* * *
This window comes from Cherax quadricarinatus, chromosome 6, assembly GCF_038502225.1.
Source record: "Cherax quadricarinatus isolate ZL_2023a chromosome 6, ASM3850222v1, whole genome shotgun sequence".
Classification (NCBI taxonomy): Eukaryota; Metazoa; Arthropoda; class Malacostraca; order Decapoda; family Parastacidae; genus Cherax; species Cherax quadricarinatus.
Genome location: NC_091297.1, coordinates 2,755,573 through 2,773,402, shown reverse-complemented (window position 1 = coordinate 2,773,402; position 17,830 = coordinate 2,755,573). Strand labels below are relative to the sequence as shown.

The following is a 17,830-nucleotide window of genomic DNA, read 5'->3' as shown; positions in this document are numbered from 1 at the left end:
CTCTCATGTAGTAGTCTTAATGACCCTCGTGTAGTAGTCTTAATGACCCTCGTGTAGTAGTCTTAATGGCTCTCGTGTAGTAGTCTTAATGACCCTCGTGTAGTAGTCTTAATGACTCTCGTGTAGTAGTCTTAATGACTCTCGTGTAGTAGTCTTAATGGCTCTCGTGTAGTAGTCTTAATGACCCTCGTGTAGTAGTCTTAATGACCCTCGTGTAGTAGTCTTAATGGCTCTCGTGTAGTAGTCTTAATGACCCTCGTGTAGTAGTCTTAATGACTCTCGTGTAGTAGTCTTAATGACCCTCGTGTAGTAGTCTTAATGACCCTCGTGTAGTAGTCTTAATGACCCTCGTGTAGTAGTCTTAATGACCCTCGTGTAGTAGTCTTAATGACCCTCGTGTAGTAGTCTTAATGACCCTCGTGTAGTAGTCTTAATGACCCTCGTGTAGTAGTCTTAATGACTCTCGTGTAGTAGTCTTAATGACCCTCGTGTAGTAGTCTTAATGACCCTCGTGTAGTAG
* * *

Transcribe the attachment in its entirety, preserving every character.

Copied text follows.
This window comes from Cherax quadricarinatus, chromosome 6, assembly GCF_038502225.1.
Source record: "Cherax quadricarinatus isolate ZL_2023a chromosome 6, ASM3850222v1, whole genome shotgun sequence".
Classification (NCBI taxonomy): Eukaryota; Metazoa; Arthropoda; class Malacostraca; order Decapoda; family Parastacidae; genus Cherax; species Cherax quadricarinatus.
Genome location: NC_091297.1, coordinates 2,755,573 through 2,773,402, shown reverse-complemented (window position 1 = coordinate 2,773,402; position 17,830 = coordinate 2,755,573). Strand labels below are relative to the sequence as shown.

The following is a 17,830-nucleotide window of genomic DNA, read 5'->3' as shown; positions in this document are numbered from 1 at the left end:
CTCTCATGTAGTAGTCTTAATGACCCTCGTGTAGTAGTCTTAATGACCCTCGTGTAGTAGTCTTAATGGCTCTCGTGTAGTAGTCTTAATGACCCTCGTGTAGTAGTCTTAATGACTCTCGTGTAGTAGTCTTAATGACTCTCGTGTAGTAGTCTTAATGGCTCTCGTGTAGTAGTCTTAATGACCCTCGTGTAGTAGTCTTAATGACCCTCGTGTAGTAGTCTTAATGGCTCTCGTGTAGTAGTCTTAATGACCCTCGTGTAGTAGTCTTAATGACTCTCGTGTAGTAGTCTTAATGACCCTCGTGTAGTAGTCTTAATGACCCTCGTGTAGTAGTCTTAATGACCCTCGTGTAGTAGTCTTAATGACCCTCGTGTAGTAGTCTTAATGACCCTCGTGTAGTAGTCTTAATGACCCTCGTGTAGTAGTCTTAATGACCCTCGTGTAGTAGTCTTAATGACTCTCGTGTAGTAGTCTTAATGACCCTCGTGTAGTAGTCTTAATGACCCTCGTGTAGTAG